print("Test Accuracy : {:.2f}".format(accuracy_score(Y_test, test_preds_classes)))
```

This ends our small tutorial explaining how we can create simple neural networks using **sonnet**. Please feel free to let us know your views in the comments section.

- Haiku: Guide to Create Multi-Layer Perceptrons using JAX
- Guide to Create Neural Networks using High-level JAX API
- Create Simple PyTorch Neural Networks using 'torch.nn' Module
- Guide to Create Simple Neural Networks using PyTorch
- Guide to Create Simple Neural Networks using JAX
- Scikeras: Give Scikit-Learn like API to your Keras Neural Networks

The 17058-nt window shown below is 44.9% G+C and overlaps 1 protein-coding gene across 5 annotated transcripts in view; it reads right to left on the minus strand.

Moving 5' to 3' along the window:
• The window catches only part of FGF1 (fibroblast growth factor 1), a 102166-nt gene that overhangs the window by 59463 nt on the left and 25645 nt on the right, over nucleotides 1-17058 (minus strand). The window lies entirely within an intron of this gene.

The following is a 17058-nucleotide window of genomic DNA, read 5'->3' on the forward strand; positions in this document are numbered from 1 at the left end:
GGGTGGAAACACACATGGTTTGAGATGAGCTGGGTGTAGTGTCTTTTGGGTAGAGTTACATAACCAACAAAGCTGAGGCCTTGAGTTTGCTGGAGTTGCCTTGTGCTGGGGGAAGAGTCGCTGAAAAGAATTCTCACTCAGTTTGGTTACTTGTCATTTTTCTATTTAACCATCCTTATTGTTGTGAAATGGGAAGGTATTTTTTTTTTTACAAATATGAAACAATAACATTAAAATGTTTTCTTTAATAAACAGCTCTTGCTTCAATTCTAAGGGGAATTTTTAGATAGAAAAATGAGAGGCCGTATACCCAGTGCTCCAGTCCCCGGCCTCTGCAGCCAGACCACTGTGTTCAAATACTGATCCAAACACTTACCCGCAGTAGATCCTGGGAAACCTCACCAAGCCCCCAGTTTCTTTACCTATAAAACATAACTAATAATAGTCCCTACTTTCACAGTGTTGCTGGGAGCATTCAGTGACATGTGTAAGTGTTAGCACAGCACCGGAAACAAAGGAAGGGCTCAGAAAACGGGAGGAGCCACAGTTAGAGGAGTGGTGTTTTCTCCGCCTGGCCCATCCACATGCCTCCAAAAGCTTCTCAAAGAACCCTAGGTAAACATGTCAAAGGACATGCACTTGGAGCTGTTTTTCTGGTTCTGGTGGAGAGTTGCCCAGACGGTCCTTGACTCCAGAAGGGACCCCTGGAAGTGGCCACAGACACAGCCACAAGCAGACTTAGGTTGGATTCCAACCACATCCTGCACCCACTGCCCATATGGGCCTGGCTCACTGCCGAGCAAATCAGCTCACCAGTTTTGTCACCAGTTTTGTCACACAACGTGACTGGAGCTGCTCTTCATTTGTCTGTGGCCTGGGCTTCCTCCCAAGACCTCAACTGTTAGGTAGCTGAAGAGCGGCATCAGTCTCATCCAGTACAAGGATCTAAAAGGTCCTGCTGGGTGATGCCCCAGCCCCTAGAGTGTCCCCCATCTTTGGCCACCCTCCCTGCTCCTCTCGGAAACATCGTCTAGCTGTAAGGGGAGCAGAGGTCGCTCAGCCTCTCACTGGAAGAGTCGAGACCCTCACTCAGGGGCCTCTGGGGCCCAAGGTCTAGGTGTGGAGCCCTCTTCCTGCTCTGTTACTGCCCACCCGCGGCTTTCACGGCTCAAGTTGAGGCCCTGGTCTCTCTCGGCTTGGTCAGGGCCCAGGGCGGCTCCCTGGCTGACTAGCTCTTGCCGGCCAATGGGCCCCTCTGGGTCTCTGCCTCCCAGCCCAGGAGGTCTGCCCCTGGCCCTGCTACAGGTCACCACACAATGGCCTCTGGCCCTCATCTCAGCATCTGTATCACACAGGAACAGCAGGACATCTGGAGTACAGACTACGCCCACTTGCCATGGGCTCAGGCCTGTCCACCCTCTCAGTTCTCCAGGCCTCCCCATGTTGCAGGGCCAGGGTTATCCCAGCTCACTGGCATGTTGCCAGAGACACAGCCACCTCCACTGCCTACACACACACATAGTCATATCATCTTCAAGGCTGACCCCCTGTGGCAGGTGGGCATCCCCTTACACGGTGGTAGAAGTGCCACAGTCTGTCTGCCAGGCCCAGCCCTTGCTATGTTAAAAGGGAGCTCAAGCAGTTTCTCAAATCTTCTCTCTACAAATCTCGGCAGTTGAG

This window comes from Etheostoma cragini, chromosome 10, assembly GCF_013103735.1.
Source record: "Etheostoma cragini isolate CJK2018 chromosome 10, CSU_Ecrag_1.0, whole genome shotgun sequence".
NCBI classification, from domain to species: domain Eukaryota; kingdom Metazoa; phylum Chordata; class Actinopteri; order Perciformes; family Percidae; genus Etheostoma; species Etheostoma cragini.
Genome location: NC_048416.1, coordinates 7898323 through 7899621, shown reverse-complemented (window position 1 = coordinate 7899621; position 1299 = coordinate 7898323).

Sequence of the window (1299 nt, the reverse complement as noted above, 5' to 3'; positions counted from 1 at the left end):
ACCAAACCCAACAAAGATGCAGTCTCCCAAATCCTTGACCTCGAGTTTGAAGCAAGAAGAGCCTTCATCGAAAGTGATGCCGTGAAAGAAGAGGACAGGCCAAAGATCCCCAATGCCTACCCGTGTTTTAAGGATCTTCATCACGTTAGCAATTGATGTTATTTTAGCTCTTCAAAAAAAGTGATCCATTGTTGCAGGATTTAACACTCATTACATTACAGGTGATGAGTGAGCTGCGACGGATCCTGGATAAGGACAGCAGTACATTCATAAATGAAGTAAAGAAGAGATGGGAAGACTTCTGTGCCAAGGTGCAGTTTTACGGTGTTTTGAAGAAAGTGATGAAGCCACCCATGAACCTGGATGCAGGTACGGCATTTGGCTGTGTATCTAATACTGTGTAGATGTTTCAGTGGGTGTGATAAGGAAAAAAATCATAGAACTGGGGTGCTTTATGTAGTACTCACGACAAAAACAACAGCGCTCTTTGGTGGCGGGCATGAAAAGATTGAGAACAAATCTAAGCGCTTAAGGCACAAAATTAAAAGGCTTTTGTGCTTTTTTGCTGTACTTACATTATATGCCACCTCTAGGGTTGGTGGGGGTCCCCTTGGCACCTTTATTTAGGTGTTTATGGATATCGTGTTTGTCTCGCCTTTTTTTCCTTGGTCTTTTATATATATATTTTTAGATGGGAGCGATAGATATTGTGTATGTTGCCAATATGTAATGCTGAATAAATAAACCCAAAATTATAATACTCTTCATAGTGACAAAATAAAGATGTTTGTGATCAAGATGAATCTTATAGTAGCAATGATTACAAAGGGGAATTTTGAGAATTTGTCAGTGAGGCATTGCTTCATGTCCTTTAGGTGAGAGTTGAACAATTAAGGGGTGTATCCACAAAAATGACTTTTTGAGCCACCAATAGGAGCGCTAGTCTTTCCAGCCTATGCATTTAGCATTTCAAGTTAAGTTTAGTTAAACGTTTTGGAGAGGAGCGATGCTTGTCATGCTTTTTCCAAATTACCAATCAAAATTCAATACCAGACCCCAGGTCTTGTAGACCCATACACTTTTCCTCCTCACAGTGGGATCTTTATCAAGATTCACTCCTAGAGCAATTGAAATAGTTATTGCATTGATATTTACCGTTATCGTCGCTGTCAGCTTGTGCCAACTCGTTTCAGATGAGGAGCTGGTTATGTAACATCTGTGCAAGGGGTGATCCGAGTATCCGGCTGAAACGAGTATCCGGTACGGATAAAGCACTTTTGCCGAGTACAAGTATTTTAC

- Skorch: Give Scikit-Learn like API to your PyTorch Neural Networks

When going through coding examples, it's quite common to have doubts and errors.

If you have doubts about some code examples or are stuck somewhere when trying our code, send us an email at **coderzcolumn07@gmail.com**. We'll help you or point you in the direction where you can find a solution to your problem.

You can even send us a mail if you are trying something new and need guidance regarding coding. We'll try to respond as soon as possible.

If you want to

- provide some suggestions on topic
- share your views
- include some details in tutorial
- suggest some new topics on which we should create tutorials/blogs